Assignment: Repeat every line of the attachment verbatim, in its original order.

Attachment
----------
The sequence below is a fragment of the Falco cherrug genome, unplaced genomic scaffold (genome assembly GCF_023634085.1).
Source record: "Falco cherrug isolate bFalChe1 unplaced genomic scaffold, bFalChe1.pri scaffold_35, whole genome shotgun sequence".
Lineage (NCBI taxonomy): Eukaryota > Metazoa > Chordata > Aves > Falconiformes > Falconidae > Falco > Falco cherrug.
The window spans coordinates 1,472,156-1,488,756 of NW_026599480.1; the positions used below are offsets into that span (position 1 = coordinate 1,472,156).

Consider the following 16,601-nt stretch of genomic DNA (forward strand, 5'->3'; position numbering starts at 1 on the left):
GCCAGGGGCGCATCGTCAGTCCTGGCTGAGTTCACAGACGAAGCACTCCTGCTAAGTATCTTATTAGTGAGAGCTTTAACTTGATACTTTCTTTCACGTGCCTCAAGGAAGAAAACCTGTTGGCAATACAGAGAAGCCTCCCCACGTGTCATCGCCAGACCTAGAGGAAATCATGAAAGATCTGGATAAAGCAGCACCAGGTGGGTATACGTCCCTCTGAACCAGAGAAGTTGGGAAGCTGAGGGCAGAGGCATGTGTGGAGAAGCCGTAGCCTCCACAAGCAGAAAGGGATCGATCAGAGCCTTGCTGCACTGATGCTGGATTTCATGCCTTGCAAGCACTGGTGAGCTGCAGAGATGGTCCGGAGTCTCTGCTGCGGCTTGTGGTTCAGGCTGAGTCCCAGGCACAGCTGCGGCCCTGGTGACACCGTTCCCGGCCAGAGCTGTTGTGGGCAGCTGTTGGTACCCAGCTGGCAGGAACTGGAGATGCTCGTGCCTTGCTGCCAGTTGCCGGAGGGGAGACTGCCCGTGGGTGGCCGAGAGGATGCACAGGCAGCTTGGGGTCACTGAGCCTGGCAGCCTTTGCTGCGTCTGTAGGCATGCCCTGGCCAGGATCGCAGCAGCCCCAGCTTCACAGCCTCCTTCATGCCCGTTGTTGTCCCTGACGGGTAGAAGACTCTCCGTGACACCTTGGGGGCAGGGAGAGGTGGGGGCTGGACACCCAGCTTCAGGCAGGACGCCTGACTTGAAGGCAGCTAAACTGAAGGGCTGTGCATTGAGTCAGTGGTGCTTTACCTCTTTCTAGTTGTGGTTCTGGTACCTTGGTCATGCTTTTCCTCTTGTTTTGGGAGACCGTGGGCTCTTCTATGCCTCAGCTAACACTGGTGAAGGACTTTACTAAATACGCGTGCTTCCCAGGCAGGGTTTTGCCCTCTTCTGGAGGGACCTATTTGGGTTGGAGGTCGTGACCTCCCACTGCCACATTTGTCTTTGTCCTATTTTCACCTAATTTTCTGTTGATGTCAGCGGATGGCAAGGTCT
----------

The sequence below is a fragment of the Falco cherrug genome, unplaced genomic scaffold (genome assembly GCF_023634085.1).
Source record: "Falco cherrug isolate bFalChe1 unplaced genomic scaffold, bFalChe1.pri scaffold_35, whole genome shotgun sequence".
Lineage (NCBI taxonomy): Eukaryota > Metazoa > Chordata > Aves > Falconiformes > Falconidae > Falco > Falco cherrug.
The window spans coordinates 1,472,156-1,488,756 of NW_026599480.1; the positions used below are offsets into that span (position 1 = coordinate 1,472,156).

Consider the following 16,601-nt stretch of genomic DNA (forward strand, 5'->3'; position numbering starts at 1 on the left):
GCCAGGGGCGCATCGTCAGTCCTGGCTGAGTTCACAGACGAAGCACTCCTGCTAAGTATCTTATTAGTGAGAGCTTTAACTTGATACTTTCTTTCACGTGCCTCAAGGAAGAAAACCTGTTGGCAATACAGAGAAGCCTCCCCACGTGTCATCGCCAGACCTAGAGGAAATCATGAAAGATCTGGATAAAGCAGCACCAGGTGGGTATACGTCCCTCTGAACCAGAGAAGTTGGGAAGCTGAGGGCAGAGGCATGTGTGGAGAAGCCGTAGCCTCCACAAGCAGAAAGGGATCGATCAGAGCCTTGCTGCACTGATGCTGGATTTCATGCCTTGCAAGCACTGGTGAGCTGCAGAGATGGTCCGGAGTCTCTGCTGCGGCTTGTGGTTCAGGCTGAGTCCCAGGCACAGCTGCGGCCCTGGTGACACCGTTCCCGGCCAGAGCTGTTGTGGGCAGCTGTTGGTACCCAGCTGGCAGGAACTGGAGATGCTCGTGCCTTGCTGCCAGTTGCCGGAGGGGAGACTGCCCGTGGGTGGCCGAGAGGATGCACAGGCAGCTTGGGGTCACTGAGCCTGGCAGCCTTTGCTGCGTCTGTAGGCATGCCCTGGCCAGGATCGCAGCAGCCCCAGCTTCACAGCCTCCTTCATGCCCGTTGTTGTCCCTGACGGGTAGAAGACTCTCCGTGACACCTTGGGGGCAGGGAGAGGTGGGGGCTGGACACCCAGCTTCAGGCAGGACGCCTGACTTGAAGGCAGCTAAACTGAAGGGCTGTGCATTGAGTCAGTGGTGCTTTACCTCTTTCTAGTTGTGGTTCTGGTACCTTGGTCATGCTTTTCCTCTTGTTTTGGGAGACCGTGGGCTCTTCTATGCCTCAGCTAACACTGGTGAAGGACTTTACTAAATACGCGTGCTTCCCAGGCAGGGTTTTGCCCTCTTCTGGAGGGACCTATTTGGGTTGGAGGTCGTGACCTCCCACTGCCACATTTGTCTTTGTCCTATTTTCACCTAATTTTCTGTTGATGTCAGCGGATGGCAAGGTCT